Gaming Roundup – Moneycraft

Hello! It’s the latest Geeky Brummie gaming roundup!

This week, we’ll be looking at a few minor stories in this post-E3 week, along with a bunch of exciting new releases!


With Telltale’s collapse, the fate of their games is in jeopardy. Their titles are disappearing from digital storefronts, with games like Tales of the Borderlands already gone. The latest casualty in all of this has been Minecraft: Story Mode. But unlike the others, where the game vanished and that was the end of it, Minecraft: Story Mode has brought a twist.

The Minecraft series was removed from all stores, but then mysteriously popped back up on Xbox 360. Even more mysterious was its price – a bargain price of $100 per episode, or $700 for the whole series.

When asked, the game’s official Facebook page stated this was an awkward workaround due to quirks with the 360 store. Removing the games delisted them across the board, even for those who’d already paid. The only solution was to relist the series, but price them so ludicrously high that no one would buy them, because they’re not supposed to be on sale.

It’s another weird chapter in the follies of digital distribution, and another unfortunate story around the life and times of Telltale Games. But the question is, is there someone out there willing to pay $700 for Minecraft: Story Mode? Probably.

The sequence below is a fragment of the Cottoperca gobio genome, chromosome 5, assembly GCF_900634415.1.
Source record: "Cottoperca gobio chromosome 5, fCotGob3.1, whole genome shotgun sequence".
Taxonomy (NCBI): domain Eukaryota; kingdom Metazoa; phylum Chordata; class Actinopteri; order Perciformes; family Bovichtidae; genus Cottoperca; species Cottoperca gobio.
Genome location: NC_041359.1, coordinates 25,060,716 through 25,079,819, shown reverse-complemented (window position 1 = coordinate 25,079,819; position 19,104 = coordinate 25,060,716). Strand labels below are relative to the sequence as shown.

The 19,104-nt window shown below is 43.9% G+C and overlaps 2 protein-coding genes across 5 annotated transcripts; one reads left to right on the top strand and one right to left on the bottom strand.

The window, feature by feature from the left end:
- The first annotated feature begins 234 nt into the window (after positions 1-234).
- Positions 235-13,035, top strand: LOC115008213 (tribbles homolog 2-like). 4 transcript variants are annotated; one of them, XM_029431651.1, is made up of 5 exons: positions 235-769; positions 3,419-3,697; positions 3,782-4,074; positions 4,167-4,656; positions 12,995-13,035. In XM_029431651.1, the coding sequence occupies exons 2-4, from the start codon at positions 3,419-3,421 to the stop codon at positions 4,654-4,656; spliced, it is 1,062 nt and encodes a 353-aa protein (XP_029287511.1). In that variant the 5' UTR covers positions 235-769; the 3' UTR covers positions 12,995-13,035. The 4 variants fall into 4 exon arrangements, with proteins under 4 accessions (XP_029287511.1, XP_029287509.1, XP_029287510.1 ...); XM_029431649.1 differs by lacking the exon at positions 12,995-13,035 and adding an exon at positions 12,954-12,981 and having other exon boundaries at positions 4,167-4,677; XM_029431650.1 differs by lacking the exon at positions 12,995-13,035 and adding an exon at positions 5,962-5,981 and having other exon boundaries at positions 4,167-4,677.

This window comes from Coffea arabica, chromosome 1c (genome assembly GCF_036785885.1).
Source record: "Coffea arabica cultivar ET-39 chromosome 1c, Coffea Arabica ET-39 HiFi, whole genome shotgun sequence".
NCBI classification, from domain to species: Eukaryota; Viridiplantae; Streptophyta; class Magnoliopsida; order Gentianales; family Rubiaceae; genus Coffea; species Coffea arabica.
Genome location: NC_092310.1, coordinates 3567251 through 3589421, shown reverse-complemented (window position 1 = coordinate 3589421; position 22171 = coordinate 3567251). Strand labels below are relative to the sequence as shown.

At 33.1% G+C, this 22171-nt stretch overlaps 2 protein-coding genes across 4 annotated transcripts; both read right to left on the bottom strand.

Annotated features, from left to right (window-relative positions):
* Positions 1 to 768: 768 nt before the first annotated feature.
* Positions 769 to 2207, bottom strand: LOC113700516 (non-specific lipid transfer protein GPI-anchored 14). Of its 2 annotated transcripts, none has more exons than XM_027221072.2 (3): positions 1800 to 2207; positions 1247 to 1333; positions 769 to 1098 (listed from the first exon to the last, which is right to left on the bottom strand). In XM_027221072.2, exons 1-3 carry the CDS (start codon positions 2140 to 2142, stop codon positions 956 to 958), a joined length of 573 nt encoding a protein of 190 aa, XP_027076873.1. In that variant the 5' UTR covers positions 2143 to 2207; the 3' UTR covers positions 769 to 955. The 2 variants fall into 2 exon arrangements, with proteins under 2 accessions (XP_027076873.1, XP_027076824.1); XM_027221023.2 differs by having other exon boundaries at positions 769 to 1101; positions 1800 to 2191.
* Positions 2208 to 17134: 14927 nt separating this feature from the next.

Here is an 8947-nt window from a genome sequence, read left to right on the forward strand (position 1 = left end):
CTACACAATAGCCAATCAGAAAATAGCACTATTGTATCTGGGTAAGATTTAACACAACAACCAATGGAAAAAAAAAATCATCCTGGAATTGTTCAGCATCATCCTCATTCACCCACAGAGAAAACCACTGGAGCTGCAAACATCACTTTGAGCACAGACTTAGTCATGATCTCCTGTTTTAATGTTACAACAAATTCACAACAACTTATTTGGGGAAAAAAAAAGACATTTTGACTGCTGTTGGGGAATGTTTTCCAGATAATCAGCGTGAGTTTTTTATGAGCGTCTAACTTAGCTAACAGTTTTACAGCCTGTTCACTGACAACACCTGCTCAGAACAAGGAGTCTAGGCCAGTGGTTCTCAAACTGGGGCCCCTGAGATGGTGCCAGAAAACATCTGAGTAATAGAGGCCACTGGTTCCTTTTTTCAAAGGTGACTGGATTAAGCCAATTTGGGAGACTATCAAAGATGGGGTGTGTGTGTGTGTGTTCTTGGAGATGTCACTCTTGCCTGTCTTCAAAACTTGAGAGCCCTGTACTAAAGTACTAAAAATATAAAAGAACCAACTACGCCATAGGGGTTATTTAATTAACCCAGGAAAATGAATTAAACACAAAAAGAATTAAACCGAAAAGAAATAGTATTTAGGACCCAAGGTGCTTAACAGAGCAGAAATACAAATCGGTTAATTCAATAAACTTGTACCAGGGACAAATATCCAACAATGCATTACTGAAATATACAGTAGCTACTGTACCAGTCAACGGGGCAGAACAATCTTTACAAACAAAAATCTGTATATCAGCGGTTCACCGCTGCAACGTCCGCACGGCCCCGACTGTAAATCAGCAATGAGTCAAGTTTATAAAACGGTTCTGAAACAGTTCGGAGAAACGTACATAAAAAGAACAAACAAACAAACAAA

Just to show you how much of a mess lootboxes and similar mechanics have gotten, the games industry had to face MPs this week. The Culture, Media and Sport Committee asked about the duty of care games companies have for their players, the use of lootboxes and other concerns.

As expected, it was a mess. Some of the MPs seemed completely unaware of what a video game was, with at least one MP needing an explanation on how to set up a PSN account. Another MP got upset because there was no way to switch off “text messaging” in Fortnite, despite Epic saying that wasn’t a feature of the game (and it isn’t). The WHO definition of gaming disorder got twisted too, with MPs seemingly believing it meant that playing games is now classified as an addiction (which is not what the WHO definition says at all).

Not that EA or Epic fared much better. Many of their responses were generic PR responses that denied responsibility for feeding into gaming addiction for money. EA had the worst moment, claiming that their games don’t have lootboxes, they have “surprise mechanics” which are similar to Kinder eggs.

It was a little saddening to see. Gaming publishers are still reluctant to talk about their responsibility in the rise of gaming addiction through their monetisation schemes. MPs are still unwilling to do basic research on the subjects they’re employed to investigate. Looks like in the UK we still have some way to go before we see exploitative monetisation schemes tackled in a sensible way.


Nintendo have announced their latest mobile spin-off, and they’ve decided to go with a game that resembles 90% of both the App Store and Google Play – a match-3 puzzle game.